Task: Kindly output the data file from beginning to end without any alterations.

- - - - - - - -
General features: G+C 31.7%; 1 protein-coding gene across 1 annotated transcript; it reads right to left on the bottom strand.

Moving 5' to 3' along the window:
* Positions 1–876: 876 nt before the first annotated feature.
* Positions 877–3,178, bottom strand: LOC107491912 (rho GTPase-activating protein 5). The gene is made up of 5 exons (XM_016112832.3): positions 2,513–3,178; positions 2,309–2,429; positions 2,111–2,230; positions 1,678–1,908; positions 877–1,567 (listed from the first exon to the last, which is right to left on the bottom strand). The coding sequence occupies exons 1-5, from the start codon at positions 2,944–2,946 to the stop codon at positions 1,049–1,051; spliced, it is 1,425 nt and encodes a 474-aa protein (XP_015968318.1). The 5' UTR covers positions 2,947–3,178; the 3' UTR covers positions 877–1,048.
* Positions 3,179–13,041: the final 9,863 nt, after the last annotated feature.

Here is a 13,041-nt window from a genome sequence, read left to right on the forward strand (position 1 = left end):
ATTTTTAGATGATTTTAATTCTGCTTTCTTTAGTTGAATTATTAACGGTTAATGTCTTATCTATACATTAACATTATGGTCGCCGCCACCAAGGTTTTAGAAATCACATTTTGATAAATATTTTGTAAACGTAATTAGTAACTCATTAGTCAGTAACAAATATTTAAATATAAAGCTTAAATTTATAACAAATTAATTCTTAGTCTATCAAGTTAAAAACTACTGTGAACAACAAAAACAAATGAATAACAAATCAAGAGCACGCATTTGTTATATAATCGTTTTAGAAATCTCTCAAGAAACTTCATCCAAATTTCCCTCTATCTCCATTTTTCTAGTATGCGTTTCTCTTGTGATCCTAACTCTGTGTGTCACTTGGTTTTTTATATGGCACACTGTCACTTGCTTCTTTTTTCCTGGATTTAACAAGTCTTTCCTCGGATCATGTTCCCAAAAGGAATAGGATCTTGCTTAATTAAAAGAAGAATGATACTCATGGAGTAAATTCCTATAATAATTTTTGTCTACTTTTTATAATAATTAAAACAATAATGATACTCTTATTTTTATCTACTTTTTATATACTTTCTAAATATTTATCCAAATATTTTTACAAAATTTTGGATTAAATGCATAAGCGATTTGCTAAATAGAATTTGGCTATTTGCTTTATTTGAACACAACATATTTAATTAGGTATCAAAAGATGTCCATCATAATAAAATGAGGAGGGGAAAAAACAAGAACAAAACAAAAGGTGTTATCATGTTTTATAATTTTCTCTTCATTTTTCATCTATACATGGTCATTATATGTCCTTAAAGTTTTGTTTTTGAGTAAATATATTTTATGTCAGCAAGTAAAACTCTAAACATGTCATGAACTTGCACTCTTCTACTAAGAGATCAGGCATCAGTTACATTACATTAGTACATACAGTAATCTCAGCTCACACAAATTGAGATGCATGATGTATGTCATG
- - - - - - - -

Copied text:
General features: G+C 31.7%; 1 protein-coding gene across 1 annotated transcript; it reads right to left on the bottom strand.

Moving 5' to 3' along the window:
* Positions 1–876: 876 nt before the first annotated feature.
* Positions 877–3,178, bottom strand: LOC107491912 (rho GTPase-activating protein 5). The gene is made up of 5 exons (XM_016112832.3): positions 2,513–3,178; positions 2,309–2,429; positions 2,111–2,230; positions 1,678–1,908; positions 877–1,567 (listed from the first exon to the last, which is right to left on the bottom strand). The coding sequence occupies exons 1-5, from the start codon at positions 2,944–2,946 to the stop codon at positions 1,049–1,051; spliced, it is 1,425 nt and encodes a 474-aa protein (XP_015968318.1). The 5' UTR covers positions 2,947–3,178; the 3' UTR covers positions 877–1,048.
* Positions 3,179–13,041: the final 9,863 nt, after the last annotated feature.

Here is a 13,041-nt window from a genome sequence, read left to right on the forward strand (position 1 = left end):
ATTTTTAGATGATTTTAATTCTGCTTTCTTTAGTTGAATTATTAACGGTTAATGTCTTATCTATACATTAACATTATGGTCGCCGCCACCAAGGTTTTAGAAATCACATTTTGATAAATATTTTGTAAACGTAATTAGTAACTCATTAGTCAGTAACAAATATTTAAATATAAAGCTTAAATTTATAACAAATTAATTCTTAGTCTATCAAGTTAAAAACTACTGTGAACAACAAAAACAAATGAATAACAAATCAAGAGCACGCATTTGTTATATAATCGTTTTAGAAATCTCTCAAGAAACTTCATCCAAATTTCCCTCTATCTCCATTTTTCTAGTATGCGTTTCTCTTGTGATCCTAACTCTGTGTGTCACTTGGTTTTTTATATGGCACACTGTCACTTGCTTCTTTTTTCCTGGATTTAACAAGTCTTTCCTCGGATCATGTTCCCAAAAGGAATAGGATCTTGCTTAATTAAAAGAAGAATGATACTCATGGAGTAAATTCCTATAATAATTTTTGTCTACTTTTTATAATAATTAAAACAATAATGATACTCTTATTTTTATCTACTTTTTATATACTTTCTAAATATTTATCCAAATATTTTTACAAAATTTTGGATTAAATGCATAAGCGATTTGCTAAATAGAATTTGGCTATTTGCTTTATTTGAACACAACATATTTAATTAGGTATCAAAAGATGTCCATCATAATAAAATGAGGAGGGGAAAAAACAAGAACAAAACAAAAGGTGTTATCATGTTTTATAATTTTCTCTTCATTTTTCATCTATACATGGTCATTATATGTCCTTAAAGTTTTGTTTTTGAGTAAATATATTTTATGTCAGCAAGTAAAACTCTAAACATGTCATGAACTTGCACTCTTCTACTAAGAGATCAGGCATCAGTTACATTACATTAGTACATACAGTAATCTCAGCTCACACAAATTGAGATGCATGATGTATGTCATG